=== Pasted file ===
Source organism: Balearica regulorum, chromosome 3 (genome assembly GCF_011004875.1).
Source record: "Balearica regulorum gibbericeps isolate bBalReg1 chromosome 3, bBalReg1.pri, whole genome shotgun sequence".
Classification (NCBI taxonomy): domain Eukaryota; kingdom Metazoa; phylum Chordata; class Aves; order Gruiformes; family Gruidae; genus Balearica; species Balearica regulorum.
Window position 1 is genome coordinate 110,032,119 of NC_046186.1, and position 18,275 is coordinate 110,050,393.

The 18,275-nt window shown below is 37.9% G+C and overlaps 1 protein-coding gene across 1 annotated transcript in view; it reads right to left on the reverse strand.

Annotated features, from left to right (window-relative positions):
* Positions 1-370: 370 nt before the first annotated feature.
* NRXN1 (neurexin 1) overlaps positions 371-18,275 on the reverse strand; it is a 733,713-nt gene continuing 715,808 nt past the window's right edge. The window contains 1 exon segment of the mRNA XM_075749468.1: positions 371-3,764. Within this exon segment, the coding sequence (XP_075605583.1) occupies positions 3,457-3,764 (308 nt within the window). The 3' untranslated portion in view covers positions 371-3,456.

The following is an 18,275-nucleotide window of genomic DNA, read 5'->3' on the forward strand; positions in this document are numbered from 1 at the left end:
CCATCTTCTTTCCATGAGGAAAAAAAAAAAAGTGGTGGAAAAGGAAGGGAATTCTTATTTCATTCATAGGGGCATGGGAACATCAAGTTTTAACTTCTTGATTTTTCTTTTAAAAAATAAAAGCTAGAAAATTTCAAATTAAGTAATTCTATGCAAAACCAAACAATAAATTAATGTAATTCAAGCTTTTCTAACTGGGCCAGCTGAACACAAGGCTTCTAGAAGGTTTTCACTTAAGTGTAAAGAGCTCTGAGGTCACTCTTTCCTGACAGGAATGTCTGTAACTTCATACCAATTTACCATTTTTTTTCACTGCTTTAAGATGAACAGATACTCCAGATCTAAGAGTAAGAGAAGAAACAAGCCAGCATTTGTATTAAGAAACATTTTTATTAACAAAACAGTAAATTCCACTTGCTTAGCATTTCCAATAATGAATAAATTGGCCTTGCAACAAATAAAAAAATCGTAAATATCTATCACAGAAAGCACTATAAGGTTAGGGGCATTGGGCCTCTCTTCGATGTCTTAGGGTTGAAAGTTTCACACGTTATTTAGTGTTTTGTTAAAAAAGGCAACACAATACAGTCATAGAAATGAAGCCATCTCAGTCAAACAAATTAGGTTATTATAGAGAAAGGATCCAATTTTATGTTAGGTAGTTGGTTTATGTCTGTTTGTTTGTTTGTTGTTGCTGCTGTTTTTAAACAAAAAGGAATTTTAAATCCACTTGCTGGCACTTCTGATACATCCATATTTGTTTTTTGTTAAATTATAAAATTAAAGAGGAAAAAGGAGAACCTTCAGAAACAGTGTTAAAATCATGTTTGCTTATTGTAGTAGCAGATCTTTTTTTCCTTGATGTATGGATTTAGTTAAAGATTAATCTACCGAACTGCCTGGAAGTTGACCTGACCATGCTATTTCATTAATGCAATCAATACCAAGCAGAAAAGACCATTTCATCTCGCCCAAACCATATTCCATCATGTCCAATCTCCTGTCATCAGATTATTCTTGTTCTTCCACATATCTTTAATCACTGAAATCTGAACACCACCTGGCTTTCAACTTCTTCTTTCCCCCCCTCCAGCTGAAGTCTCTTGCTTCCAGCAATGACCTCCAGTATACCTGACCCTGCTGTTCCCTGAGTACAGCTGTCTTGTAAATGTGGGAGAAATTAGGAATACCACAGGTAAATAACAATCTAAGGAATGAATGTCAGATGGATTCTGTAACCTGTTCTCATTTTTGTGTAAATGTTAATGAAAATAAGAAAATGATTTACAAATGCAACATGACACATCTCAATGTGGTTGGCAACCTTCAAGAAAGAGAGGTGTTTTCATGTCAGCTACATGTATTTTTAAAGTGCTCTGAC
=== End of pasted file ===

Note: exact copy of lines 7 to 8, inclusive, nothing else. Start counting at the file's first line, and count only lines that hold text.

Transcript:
* Positions 1-370: 370 nt before the first annotated feature.
* NRXN1 (neurexin 1) overlaps positions 371-18,275 on the reverse strand; it is a 733,713-nt gene continuing 715,808 nt past the window's right edge. The window contains 1 exon segment of the mRNA XM_075749468.1: positions 371-3,764. Within this exon segment, the coding sequence (XP_075605583.1) occupies positions 3,457-3,764 (308 nt within the window). The 3' untranslated portion in view covers positions 371-3,456.